A Stubborn Mule

It happened in Aberdeen, Maryland. A loud backfire and the M274 Mule I was happily driving, stopped running. Luckily, I was at the East Coast Rally hosted by The Washington Area Collectors/Blue and Gray Military Vehicle Trust (WAV/B&G MVT) at the Ripkin minor league baseball complex.

    The mule had run continuously hauling priceless treasures and friends the day before. Luckily for me, David Kelone was one of the many rally attendees. David had arrived several days earlier in his customized truck loaded an assortment of mules along with many parts. If anyone could help coax my stubborn mule into operation, it would be David.

DIAGNOSING THE PROBLEM

    There are numerous reasons a mule could decide to stop running and they usually pick a reason at the most inconvenient time for the operator. This article will address my specific problem and its solution.

    It was before 0800 when mule stopped running and was pushed several hundred yards across the parking lot to David’s encampment. After David attended to Lady, his extremely obedient black Labrador retriever, he chuckled and asked me “So what’s the problem here besides the nut between the seat and the steering wheel”

mulephoto 1.jpg
In this view of the engine compartment showing the magneto and governor location note the linkage, throttle cable, and oil line that need to be disconnected. The slack in the throttle spring is due to the foot basket being removed in shop to conserve space.

    After a short conversation David gathered up a few common mechanics tools, including some specially modified standard wrenches. By 0900, a few mule owners and a few other folks had gathered to check out the activity around my sick mule.

    David conducted a “mule school” that morning here is what we learned.

    1.    The first and easiest thing to do is pull the dipstick. Check the level of engine oil and smell the oil for gasoline. Gasoline in the oil would indicate a total fuel pump diaphragm failure, the need for fresh motor oil and a new fuel pump.

    The mule will continue to run while pumping fuel into the crankcase. However, the motor will eventually self-destruct as the oil is thinned out beyond its lubricating ability.

    There was no trace of gasoline in the oil in my stubborn mule, so the fuel pump was operational.

    2.    The next thing we checked was the fuel return line. This 1/8″ steel line is susceptible to blockage, causing the engine to be over fueled, stall out, and refuse to restart.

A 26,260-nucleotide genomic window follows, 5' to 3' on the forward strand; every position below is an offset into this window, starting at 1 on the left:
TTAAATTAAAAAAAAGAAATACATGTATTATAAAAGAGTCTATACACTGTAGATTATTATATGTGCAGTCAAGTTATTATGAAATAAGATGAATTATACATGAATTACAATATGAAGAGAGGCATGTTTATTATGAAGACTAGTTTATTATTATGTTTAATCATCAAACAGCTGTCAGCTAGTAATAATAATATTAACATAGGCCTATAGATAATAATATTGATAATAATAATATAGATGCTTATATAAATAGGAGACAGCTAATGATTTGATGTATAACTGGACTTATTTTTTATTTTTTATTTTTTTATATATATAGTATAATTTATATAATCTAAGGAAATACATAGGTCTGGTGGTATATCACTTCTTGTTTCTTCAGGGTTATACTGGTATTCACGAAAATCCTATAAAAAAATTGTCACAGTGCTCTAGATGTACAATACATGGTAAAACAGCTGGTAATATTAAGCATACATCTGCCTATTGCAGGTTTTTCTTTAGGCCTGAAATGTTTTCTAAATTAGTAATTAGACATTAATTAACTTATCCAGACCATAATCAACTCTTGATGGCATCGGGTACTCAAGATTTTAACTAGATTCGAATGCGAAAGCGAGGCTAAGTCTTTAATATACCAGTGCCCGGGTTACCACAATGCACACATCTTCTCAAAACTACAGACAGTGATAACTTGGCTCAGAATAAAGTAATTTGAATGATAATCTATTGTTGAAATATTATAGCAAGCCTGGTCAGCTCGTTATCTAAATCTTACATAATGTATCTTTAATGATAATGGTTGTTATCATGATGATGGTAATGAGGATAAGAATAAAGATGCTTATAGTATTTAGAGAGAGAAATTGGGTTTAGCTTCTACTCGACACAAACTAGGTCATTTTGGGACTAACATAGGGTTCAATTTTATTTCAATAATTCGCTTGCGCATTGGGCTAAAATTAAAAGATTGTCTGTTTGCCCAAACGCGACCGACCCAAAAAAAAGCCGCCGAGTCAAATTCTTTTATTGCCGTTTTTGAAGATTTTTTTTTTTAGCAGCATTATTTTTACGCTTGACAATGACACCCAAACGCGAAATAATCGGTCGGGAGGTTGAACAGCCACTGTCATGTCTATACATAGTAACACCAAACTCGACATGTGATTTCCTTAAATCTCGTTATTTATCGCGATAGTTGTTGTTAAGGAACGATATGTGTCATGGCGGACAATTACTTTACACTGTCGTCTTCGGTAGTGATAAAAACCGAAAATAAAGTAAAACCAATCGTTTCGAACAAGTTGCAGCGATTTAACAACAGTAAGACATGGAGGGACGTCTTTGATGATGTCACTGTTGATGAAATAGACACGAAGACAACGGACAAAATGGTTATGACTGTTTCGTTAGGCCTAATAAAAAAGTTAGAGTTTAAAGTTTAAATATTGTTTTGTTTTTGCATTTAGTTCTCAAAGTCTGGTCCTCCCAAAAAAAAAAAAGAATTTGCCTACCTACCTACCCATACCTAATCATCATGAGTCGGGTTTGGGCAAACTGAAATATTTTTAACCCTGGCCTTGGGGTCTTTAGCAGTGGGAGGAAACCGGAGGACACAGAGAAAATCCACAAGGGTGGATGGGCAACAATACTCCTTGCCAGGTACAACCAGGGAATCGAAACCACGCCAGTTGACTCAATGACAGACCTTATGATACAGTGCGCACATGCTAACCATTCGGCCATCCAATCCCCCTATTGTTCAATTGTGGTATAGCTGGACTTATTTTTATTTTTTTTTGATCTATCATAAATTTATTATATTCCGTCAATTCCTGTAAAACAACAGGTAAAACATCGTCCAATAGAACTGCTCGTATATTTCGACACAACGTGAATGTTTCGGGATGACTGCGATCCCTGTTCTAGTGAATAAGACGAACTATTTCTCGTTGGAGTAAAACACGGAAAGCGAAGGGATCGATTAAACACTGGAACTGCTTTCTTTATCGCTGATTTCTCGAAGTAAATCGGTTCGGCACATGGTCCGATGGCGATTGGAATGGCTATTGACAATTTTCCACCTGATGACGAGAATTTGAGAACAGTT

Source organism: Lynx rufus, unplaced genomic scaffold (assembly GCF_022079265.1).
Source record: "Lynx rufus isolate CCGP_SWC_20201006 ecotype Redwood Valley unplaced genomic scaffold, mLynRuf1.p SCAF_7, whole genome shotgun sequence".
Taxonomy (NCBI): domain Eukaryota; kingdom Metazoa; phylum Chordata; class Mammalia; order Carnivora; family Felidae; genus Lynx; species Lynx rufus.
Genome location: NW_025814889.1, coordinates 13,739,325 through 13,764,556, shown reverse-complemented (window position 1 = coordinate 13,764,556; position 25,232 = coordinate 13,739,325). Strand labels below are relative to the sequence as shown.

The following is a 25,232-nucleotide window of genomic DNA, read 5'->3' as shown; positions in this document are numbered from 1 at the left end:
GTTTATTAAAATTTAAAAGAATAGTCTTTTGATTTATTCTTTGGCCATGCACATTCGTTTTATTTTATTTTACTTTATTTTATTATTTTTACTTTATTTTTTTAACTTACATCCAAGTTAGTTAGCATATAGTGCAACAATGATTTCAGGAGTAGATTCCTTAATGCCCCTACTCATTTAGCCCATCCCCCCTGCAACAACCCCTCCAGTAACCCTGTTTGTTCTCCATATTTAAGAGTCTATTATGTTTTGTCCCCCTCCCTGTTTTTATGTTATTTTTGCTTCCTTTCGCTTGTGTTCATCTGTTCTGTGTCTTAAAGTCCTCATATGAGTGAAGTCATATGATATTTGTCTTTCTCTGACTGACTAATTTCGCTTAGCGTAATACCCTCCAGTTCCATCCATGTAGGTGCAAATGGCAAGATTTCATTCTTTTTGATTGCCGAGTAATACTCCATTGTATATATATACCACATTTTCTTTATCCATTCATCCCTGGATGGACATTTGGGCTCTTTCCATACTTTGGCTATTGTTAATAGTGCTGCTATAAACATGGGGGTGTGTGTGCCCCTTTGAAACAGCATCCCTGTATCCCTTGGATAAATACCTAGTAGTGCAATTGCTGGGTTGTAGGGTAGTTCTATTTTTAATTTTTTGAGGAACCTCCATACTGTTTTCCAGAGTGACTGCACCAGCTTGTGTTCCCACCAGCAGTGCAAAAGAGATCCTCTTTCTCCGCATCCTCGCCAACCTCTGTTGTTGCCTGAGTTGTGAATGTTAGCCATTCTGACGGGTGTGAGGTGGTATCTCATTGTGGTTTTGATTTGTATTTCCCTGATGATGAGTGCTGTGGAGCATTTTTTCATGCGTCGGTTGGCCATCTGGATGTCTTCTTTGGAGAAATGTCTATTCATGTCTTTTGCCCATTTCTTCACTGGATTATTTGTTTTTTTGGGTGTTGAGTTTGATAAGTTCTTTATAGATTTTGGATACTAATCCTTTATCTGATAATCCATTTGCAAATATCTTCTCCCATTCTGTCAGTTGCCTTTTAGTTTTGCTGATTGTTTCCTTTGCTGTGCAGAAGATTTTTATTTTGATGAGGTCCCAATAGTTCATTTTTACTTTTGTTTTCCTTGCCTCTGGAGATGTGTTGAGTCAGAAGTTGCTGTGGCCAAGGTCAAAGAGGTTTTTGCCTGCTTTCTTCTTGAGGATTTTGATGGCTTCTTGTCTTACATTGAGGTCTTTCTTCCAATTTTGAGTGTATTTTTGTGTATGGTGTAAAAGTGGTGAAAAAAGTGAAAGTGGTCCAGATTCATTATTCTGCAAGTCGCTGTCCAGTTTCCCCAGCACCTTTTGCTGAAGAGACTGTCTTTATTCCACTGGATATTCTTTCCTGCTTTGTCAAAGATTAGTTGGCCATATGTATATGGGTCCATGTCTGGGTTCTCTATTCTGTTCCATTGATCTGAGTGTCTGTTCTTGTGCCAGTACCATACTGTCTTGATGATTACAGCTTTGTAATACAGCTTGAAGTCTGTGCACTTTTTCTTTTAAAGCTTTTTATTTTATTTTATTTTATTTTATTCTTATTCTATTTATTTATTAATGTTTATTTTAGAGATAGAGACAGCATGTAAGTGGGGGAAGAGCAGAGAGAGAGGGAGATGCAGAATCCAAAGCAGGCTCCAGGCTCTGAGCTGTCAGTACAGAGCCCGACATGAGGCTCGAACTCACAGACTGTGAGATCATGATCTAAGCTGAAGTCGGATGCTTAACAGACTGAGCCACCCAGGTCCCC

mulephoto 2.jpg
This photo shows the governor and nylon gear removed and showing the yellow paint on the timing gear along with the placement of the V-notch on the magneto.

    Under David’s direction, I used a custom bent 3/16″ wrench and disconnected the fuel return line from the carburetor. Using lung power, we established the line was not blocked. (Remember to open the fuel cap before attempting to blow into the return line). 

    3.    Next order of business was to crank the engine with the key or using your pull starter to check for a healthy stream of fuel being supplied by the fuel pump with the return line disconnected. My fuel pump also passed the test.

    We determined fuel delivery was not the cause of my lazy mule. I elected to replace the engine mounted fuel filter as a precaution since it was the first thing I checked before we pushed the mule to David’s place and the old gasket was not resealing.
 
    At this point we began the search for fire and air.

    1.    We disconnected the spark plug wires from the spark plugs with a 3/4″ wrench. Using a deep 7/8″ socket we removed the spark plugs for inspection.

    The spark plugs were not fouled or damaged. David checked the spark plugs to ensure a .030 gap and I reinstalled them. The mule still refused to start.
   
    2.    Next, we removed the top shroud of the engine. We examined the air intake piping and rubber connecting hoses and found them in order. We also examined the air filter element and it was in serviceable condition so we had air.

    This is when the process gets a little more involved.  The magneto had to come off and be  checked for spark.

mulePhoto 3.jpg
The timing marks shown here are located on the blower motor belt cover and the engine pulley. Making these line up points visible with a sharp point marker will assist in lining them up to time the engine.

    The magneto generates a current when either turned by hand or the running engine. The magneto can be tested for spark while mounted on the engine.